By Ben Geman - 10/22/12 06:29 PM EDT
Activists with President Obama’s campaign are trying to dampen criticism from environmentalists who say global warming has been given short shrift in the 2012 presidential race.
An email sent to environmentalists Sunday evening, obtained by The Hill, tallies numerous instances of Obama talking about climate change on the stump.
The compilation notes 15 mentions of climate change spread across a dozen speeches and remarks since July 23. For instance, the memo quotes a blurb from Obama’s speech in Mount Vernon, Iowa, on Oct. 18, when the president attacked Mitt Romney’s call to end a major tax credit for wind power projects.
“My plan will keep these investments, and we’ll keep reducing the carbon pollution that’s also heating the planet, because climate change isn't a hoax. The droughts we've seen, the floods, the wildfires — those aren't a joke. They’re a threat to our children’s future. And we can do something about it. That's part of what’s at stake in this election,” Obama said.
The email from Ken Berlin, an attorney who chairs the Energy & Environment Team for Obama, says that recipients might find it “useful,” and notes that the list might not be exhaustive.
Beyond the debates, groups including Forecast the Facts, Friends of the Earth Action and 350.org have complained that the candidates have said far too little about how they will fight global warming, even as the campaign has unfolded against record summer heat, droughts and other violent weather.
In late September, Forecast the Facts and Friends of the Earth Action set up the climatesilence.org website pushing for fuller discussion, noting that while the topic might surface in speeches, the contenders “have remained stubbornly silent on the immediate and profound task of phasing out a carbon-based economy.”
However, the environmental movement is divided over how hard to press Obama in the home stretch of the campaign.
Groups like the Sierra Club and the Natural Resources Defense Council’s political arm, in statements after the most recent debate, played up Obama’s discussion of green energy and efficiency rather than lamenting climate’s absence.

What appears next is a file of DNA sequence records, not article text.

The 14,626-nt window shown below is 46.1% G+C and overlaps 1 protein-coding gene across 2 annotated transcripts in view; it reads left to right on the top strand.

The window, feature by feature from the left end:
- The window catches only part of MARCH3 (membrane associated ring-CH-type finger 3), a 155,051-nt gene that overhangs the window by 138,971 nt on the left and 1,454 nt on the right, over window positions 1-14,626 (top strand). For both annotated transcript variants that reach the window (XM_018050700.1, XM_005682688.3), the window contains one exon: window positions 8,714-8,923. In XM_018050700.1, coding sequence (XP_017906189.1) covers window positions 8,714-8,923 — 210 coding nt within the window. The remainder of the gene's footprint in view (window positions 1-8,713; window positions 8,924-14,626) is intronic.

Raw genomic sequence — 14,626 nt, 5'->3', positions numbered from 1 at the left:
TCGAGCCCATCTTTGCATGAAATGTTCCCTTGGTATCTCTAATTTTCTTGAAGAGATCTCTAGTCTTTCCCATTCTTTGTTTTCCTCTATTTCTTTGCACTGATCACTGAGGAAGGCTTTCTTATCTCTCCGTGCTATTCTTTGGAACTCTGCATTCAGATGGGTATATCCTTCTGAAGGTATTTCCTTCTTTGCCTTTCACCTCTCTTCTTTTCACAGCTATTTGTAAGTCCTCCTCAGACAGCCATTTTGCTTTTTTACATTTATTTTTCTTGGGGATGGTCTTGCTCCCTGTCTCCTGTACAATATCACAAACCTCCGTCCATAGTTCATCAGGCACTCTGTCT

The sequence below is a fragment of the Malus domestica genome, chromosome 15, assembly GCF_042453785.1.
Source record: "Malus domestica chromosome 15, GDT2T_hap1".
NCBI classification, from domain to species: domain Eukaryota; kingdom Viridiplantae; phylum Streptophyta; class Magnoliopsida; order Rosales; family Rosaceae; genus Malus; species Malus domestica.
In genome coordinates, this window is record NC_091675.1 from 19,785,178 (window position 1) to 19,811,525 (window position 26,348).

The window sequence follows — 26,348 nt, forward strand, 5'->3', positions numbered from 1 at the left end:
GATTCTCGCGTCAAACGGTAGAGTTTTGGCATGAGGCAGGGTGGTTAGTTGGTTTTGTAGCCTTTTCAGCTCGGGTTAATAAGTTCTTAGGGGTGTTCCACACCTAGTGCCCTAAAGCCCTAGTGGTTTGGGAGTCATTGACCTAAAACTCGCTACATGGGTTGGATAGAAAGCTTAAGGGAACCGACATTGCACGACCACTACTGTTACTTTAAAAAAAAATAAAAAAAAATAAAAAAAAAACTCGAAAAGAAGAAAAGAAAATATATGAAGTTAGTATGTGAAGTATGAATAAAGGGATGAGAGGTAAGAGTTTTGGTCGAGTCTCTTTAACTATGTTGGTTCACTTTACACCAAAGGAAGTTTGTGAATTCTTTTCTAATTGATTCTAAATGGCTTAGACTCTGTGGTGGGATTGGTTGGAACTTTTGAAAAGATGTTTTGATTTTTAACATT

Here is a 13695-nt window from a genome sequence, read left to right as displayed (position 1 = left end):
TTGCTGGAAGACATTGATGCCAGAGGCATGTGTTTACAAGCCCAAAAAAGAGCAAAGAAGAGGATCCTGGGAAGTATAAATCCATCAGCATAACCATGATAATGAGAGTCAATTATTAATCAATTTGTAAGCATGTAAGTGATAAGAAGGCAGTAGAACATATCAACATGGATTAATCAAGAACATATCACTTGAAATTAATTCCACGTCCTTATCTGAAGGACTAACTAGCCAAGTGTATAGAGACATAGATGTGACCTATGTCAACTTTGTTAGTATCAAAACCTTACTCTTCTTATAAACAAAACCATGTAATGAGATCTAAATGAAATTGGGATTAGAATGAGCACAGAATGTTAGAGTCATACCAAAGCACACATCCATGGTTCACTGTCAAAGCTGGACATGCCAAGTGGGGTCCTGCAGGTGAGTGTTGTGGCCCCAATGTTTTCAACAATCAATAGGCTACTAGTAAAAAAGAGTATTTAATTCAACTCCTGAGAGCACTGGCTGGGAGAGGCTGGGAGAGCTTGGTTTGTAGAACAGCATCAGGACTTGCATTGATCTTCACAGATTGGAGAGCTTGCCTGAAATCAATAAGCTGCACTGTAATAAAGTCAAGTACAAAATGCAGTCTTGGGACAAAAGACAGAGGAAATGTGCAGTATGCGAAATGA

But the memo from the Obama supporters is unlikely to mollify the groups that have been knocking the candidates for “climate silence.”
A Twitter- and Facebook-fueled online protest is calling for discussion of climate in the final debate in Florida on Monday night. This year’s presidential debates could be the first since 1984 to exclude climate change, according to Forecast the Facts.
“2012 will go down as one of the hottest years in recorded history,” said Brad Johnson, campaign manager for Forecast the Facts, in a statement Monday. “And yet the candidates may ignore climate change in the debates for the first time in nearly 30 years.”
However, some activists and observers say that while it would be nice if climate played a bigger role in the campaign, it should not obscure White House policy decisions in recent years on green energy and efficiency.
“It would be nice to hear [Obama] talk about clean energy as a planetary imperative as well as a source of green jobs, and hear him call out Romney for backing away from climate science to pander to Tea Party activists. But if his words have been unsatisfying, his deeds have been impressive. Which matters more?” Time magazine’s Michael Grunwald wrote on Monday.
He authored a recent book, The New New Deal, that credits the 2009 stimulus law for making a huge contribution to the development and deployment of green energy technologies.
— This story was updated at 3:14 p.m. and 3:24 p.m.